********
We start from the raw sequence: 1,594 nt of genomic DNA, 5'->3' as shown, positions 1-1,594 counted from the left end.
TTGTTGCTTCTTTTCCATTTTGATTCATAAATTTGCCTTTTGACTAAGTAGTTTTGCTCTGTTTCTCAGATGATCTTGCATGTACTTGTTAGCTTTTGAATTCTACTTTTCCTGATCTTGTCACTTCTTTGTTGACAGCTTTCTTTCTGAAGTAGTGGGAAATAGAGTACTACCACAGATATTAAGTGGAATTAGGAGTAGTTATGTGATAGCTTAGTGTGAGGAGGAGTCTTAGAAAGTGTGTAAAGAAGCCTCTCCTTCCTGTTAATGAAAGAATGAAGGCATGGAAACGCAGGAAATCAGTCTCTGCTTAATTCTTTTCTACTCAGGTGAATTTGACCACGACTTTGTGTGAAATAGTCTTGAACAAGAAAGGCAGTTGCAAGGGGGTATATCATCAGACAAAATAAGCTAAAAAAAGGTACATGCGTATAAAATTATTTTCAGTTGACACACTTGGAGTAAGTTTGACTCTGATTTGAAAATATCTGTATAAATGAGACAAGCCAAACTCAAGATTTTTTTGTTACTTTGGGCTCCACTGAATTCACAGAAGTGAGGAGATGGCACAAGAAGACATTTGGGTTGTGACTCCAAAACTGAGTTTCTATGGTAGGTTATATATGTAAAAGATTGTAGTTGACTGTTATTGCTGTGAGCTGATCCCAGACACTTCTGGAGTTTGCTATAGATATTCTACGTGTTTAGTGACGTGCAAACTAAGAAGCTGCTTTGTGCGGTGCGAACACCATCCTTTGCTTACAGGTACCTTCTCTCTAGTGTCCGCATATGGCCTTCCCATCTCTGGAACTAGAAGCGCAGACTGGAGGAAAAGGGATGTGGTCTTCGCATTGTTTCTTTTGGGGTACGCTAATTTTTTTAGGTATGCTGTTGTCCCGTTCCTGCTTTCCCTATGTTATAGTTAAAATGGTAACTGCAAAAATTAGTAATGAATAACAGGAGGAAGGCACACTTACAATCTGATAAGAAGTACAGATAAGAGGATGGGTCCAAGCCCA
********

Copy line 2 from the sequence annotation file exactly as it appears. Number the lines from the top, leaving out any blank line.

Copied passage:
TTGTTGCTTCTTTTCCATTTTGATTCATAAATTTGCCTTTTGACTAAGTAGTTTTGCTCTGTTTCTCAGATGATCTTGCATGTACTTGTTAGCTTTTGAATTCTACTTTTCCTGATCTTGTCACTTCTTTGTTGACAGCTTTCTTTCTGAAGTAGTGGGAAATAGAGTACTACCACAGATATTAAGTGGAATTAGGAGTAGTTATGTGATAGCTTAGTGTGAGGAGGAGTCTTAGAAAGTGTGTAAAGAAGCCTCTCCTTCCTGTTAATGAAAGAATGAAGGCATGGAAACGCAGGAAATCAGTCTCTGCTTAATTCTTTTCTACTCAGGTGAATTTGACCACGACTTTGTGTGAAATAGTCTTGAACAAGAAAGGCAGTTGCAAGGGGGTATATCATCAGACAAAATAAGCTAAAAAAAGGTACATGCGTATAAAATTATTTTCAGTTGACACACTTGGAGTAAGTTTGACTCTGATTTGAAAATATCTGTATAAATGAGACAAGCCAAACTCAAGATTTTTTTGTTACTTTGGGCTCCACTGAATTCACAGAAGTGAGGAGATGGCACAAGAAGACATTTGGGTTGTGACTCCAAAACTGAGTTTCTATGGTAGGTTATATATGTAAAAGATTGTAGTTGACTGTTATTGCTGTGAGCTGATCCCAGACACTTCTGGAGTTTGCTATAGATATTCTACGTGTTTAGTGACGTGCAAACTAAGAAGCTGCTTTGTGCGGTGCGAACACCATCCTTTGCTTACAGGTACCTTCTCTCTAGTGTCCGCATATGGCCTTCCCATCTCTGGAACTAGAAGCGCAGACTGGAGGAAAAGGGATGTGGTCTTCGCATTGTTTCTTTTGGGGTACGCTAATTTTTTTAGGTATGCTGTTGTCCCGTTCCTGCTTTCCCTATGTTATAGTTAAAATGGTAACTGCAAAAATTAGTAATGAATAACAGGAGGAAGGCACACTTACAATCTGATAAGAAGTACAGATAAGAGGATGGGTCCAAGCCCA